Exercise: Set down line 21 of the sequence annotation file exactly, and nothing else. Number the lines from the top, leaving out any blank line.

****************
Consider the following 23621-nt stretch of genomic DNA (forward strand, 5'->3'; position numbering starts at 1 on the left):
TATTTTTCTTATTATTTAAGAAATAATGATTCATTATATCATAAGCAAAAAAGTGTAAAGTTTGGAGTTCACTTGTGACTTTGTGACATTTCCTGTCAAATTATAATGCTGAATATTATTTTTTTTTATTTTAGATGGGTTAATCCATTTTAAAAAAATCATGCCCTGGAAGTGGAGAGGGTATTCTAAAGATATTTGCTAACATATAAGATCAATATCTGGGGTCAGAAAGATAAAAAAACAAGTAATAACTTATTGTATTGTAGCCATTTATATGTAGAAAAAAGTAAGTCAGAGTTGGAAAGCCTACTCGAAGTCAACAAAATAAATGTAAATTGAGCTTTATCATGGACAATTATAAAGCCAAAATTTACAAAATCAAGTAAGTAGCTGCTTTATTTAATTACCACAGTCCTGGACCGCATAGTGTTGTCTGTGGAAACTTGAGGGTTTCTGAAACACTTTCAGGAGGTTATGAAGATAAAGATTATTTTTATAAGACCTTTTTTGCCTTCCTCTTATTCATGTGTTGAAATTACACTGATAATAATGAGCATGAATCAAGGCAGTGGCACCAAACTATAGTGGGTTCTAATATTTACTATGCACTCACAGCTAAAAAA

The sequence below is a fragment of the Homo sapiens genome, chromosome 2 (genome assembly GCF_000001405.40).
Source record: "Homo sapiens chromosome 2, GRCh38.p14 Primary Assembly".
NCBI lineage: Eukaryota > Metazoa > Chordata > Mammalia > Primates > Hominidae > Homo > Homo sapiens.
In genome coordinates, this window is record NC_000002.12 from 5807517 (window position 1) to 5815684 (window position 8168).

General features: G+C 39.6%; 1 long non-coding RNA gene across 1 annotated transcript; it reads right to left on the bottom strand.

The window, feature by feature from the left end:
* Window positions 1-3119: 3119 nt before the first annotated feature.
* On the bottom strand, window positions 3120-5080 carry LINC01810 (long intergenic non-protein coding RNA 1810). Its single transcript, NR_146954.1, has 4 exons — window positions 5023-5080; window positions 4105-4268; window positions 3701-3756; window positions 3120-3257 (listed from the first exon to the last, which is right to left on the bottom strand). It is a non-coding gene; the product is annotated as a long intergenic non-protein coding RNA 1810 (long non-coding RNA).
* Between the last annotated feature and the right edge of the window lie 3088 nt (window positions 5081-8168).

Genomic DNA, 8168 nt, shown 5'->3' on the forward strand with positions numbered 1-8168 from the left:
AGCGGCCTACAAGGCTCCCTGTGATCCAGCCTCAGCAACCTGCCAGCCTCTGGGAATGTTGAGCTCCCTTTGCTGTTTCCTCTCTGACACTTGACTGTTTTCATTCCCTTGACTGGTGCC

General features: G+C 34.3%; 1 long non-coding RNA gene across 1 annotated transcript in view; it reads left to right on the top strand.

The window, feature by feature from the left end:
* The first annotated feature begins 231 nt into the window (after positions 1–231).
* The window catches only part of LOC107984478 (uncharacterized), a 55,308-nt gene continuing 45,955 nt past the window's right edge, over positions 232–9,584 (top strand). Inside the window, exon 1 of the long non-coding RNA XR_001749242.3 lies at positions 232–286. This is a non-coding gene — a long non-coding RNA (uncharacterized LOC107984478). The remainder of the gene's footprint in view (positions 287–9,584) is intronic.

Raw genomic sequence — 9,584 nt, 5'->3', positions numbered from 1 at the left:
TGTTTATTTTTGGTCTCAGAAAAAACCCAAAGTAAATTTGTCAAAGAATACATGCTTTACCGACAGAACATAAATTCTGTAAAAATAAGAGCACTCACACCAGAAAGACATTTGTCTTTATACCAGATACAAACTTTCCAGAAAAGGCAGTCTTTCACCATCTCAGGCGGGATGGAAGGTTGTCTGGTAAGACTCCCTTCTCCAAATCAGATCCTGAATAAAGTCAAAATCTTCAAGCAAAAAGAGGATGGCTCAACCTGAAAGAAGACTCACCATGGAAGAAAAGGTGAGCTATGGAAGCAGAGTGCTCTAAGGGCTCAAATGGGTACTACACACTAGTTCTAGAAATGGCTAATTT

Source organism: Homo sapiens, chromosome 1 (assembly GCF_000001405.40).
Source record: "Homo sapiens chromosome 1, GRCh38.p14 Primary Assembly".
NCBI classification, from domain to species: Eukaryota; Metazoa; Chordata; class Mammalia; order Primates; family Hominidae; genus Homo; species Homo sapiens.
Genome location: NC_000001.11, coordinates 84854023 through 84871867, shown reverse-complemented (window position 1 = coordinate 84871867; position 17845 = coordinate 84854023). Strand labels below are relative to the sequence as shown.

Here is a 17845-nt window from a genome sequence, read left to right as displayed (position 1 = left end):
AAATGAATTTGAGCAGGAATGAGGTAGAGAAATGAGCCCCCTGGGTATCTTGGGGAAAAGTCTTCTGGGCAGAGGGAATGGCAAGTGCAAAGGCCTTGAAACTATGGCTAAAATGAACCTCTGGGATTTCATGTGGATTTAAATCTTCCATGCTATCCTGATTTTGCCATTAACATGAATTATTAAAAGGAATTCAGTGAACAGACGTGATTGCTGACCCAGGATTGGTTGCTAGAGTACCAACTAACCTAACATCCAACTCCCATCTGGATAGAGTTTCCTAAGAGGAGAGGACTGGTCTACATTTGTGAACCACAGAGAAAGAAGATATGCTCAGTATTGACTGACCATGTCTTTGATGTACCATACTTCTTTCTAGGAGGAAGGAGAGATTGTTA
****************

Source record: "Homo sapiens chromosome 1, GRCh38.p14 Primary Assembly".